The battle between Russia and the Ukraine on the future of the giant Antonov AN-124 freighter remains unsolved. Ever since the political situation between both countries escalated, there has been no movement on any form of joint cooperation on the production, maintenance and expansion of the AN-124 product.
Started as a military project.
It was in the late1970s that the Soviet Union (USSR) as it was then called also included the territory of today’s Ukraine Republic. The Russian military at that time desperately needed a large transport aircraft to carry troops and equipment speedily to far reaching parts of the then Russian empire. The AN-124 Ruslan was born and the Antonov Design Bureau in Kiev was given the order to design a long range, heavy payload nose loading freighter for the military.
In total, 56 AN-124s were produced of which only 28 are in service today. The AN-124 has a take-off weight of around 400 tons and payloads ranging from 120 tonnes (civil transport) to 150 tonnes (military versions). Even bigger than the then mighty Lockheed C-5 Galaxy transporter.
Volga-Dnepr flies ten of them, Antonov Airlines (Kiev) a further seven and Abu Dhabi-based Maximus one aircraft. The remaining ten are still in service with the Russian military. Twenty-four aircraft are mothballed somewhere in Russia or the Ukraine and probably nowhere near being airworthy. When the Soviet Union folded up and relations with the Ukraine went sour in 2014, Russia insisted that they be able to take over further production of the AN-124 based on the production rights they held during USSR times. The dispute with Kiev on this subject is ongoing and there is little or no hope that both sides will reach an agreement. The cooperation between both was officially ended in 2015.
There were plans to open a new production model line for an Antonov AN-124-100M-150 series aircraft with 30 tonnes more payload than today’s version and modern cockpit avionics which would reduce the present flight crew from five to three.
Time is running out
It’s not just the Russian military who desperately need a replacement aircraft. Volga-Dnepr who have a lucrative heavy lift charter business, need a newer version as soon as possible in order to keep ahead in the still booming heavy mining and oil industry machinery flights around the globe. It is said that Volga-Dnepr can easily have work for at least 20 of a newer version of the Ruslan.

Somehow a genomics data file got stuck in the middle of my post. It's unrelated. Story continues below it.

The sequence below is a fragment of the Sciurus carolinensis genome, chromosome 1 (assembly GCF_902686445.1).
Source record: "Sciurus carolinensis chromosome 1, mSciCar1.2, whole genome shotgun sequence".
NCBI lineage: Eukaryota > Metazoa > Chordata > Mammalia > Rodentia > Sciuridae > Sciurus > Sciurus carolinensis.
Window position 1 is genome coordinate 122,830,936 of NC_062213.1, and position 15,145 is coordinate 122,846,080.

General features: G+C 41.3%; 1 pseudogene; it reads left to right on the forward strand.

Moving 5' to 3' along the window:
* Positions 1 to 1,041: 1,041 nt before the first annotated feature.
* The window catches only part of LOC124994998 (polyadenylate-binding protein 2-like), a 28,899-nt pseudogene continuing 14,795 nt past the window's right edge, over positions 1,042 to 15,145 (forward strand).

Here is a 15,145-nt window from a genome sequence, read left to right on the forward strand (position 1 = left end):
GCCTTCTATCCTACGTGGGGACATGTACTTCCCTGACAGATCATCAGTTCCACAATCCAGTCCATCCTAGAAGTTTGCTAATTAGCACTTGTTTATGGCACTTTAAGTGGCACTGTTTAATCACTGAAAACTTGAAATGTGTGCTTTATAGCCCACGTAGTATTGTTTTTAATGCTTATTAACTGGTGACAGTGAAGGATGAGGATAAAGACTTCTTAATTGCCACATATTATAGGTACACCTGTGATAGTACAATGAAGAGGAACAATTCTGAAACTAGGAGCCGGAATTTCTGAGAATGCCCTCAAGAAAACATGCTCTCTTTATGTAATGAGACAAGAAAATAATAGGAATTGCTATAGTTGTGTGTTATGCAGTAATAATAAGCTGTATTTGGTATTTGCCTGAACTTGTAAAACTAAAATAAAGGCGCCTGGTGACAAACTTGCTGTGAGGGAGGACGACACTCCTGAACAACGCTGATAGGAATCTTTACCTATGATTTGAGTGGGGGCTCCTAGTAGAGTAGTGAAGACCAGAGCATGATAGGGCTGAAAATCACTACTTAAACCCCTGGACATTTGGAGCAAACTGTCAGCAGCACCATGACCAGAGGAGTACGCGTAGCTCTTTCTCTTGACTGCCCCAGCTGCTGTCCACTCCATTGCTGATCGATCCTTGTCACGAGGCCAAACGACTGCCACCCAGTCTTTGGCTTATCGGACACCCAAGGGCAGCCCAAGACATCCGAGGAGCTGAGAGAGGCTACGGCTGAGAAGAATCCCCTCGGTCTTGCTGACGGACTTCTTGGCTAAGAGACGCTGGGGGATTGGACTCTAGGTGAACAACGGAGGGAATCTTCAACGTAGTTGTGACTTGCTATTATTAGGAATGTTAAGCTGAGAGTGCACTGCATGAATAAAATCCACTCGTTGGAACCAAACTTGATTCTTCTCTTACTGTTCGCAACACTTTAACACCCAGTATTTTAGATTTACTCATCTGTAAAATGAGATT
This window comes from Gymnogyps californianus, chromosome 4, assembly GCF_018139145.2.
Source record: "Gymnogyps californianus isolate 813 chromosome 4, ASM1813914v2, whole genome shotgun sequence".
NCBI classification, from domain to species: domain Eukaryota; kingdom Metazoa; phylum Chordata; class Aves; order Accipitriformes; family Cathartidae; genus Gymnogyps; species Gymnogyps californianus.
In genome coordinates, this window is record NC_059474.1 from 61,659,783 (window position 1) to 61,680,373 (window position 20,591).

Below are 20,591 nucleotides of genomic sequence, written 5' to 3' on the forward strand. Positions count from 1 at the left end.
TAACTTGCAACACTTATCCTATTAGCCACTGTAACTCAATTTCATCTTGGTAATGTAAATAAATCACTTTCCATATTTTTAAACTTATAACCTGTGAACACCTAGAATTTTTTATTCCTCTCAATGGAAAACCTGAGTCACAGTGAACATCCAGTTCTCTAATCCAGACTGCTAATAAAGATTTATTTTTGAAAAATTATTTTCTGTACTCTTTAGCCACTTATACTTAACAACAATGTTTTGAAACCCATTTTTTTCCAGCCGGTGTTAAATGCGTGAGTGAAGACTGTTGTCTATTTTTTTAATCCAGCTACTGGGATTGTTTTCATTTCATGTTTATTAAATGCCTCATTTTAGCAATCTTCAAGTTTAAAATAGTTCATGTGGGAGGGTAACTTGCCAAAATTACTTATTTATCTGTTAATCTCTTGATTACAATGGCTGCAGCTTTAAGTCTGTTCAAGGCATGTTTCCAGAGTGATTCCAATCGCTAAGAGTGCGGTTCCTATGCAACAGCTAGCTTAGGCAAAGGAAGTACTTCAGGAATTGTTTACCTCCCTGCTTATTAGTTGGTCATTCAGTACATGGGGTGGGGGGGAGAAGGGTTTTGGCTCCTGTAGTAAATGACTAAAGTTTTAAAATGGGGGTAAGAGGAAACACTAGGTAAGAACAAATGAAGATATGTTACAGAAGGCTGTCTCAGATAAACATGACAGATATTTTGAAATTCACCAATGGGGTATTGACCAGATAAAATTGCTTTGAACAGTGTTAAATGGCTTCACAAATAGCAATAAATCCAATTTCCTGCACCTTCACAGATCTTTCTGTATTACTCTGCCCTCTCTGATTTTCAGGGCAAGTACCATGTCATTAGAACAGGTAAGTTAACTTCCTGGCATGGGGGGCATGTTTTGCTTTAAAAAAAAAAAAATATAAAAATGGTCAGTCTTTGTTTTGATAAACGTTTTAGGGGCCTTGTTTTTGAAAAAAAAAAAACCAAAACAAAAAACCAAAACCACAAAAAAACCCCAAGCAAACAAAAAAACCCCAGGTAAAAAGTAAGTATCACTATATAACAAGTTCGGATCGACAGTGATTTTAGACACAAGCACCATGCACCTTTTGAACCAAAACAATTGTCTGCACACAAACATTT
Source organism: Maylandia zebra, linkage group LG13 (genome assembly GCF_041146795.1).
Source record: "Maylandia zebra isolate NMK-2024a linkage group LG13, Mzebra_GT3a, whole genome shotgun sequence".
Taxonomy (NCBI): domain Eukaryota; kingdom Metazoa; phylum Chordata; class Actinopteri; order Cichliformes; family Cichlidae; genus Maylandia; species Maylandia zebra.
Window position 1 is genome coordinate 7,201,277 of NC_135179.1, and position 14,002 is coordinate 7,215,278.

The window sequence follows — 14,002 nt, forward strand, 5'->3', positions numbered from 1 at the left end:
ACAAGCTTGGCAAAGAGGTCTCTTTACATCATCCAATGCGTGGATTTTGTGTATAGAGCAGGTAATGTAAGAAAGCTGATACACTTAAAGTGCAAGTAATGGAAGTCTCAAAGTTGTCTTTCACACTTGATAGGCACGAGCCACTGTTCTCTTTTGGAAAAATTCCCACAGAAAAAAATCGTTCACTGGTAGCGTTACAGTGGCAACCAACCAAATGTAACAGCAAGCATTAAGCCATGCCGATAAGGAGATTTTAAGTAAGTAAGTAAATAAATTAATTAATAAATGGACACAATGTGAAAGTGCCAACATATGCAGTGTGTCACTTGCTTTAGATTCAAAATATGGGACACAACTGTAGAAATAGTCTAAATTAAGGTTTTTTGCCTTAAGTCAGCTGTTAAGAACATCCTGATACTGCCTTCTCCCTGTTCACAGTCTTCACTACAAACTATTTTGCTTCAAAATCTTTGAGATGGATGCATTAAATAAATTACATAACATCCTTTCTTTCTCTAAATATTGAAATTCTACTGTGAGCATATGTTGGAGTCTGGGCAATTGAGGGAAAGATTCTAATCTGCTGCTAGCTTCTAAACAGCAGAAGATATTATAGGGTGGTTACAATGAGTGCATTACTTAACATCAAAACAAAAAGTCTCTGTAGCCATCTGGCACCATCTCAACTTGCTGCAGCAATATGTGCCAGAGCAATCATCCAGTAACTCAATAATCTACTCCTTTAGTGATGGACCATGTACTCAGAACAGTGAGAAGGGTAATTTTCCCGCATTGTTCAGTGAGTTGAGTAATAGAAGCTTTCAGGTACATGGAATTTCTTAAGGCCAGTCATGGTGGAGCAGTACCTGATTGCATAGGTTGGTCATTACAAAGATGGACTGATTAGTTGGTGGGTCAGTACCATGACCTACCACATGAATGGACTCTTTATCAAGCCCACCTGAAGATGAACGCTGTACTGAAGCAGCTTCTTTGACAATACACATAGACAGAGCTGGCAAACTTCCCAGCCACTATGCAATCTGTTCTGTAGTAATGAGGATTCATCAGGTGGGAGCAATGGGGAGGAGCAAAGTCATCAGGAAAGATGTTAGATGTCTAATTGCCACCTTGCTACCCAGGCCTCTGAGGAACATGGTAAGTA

So who and where could a new version be produced?
Antonov has held discussions with various western aircraft manufacturers during the past two years, but nothing of substance has evolved. A large part of the Antonov works were shut down in 2017. Russia is getting nervous and the military bosses are insisting on a solution which runs in the direction of producing the aircraft on their own. Fact is that maintenance of the AN-124 is mainly carried out in the Russian city of Ulyanovsk (home of Volga-Dnepr) and there are discussions in Russia as to whether this location could be the start-up for a new aircraft.
This would entail building a complete new aircraft probably with western engines and avionics and a higher payload than today’s older version. But, who has the necessary knowledge to design, plan and build this aircraft in the next few years? Russian engineers don’t have the knowledge or experience compared to their once-time Antonov colleagues in Kiev.
Both Russia and the Ukraine are in a cul-de-sac on this issue, with no chance of reaching any agreement. At the present time and due to the political distrust between Russia and the west, there is also little hope of a Russian - American consortium to back a Russian military aircraft production.
The mechanics will need to keep maintaining the present AN-124s for some time to come.
It is sad to note that the veteran aircraft designer and father of the AN-124, Viktor Tolmachev, passed away on June 7, aged 83 years. He will not have to follow this sad story any longer.
John Mc Donagh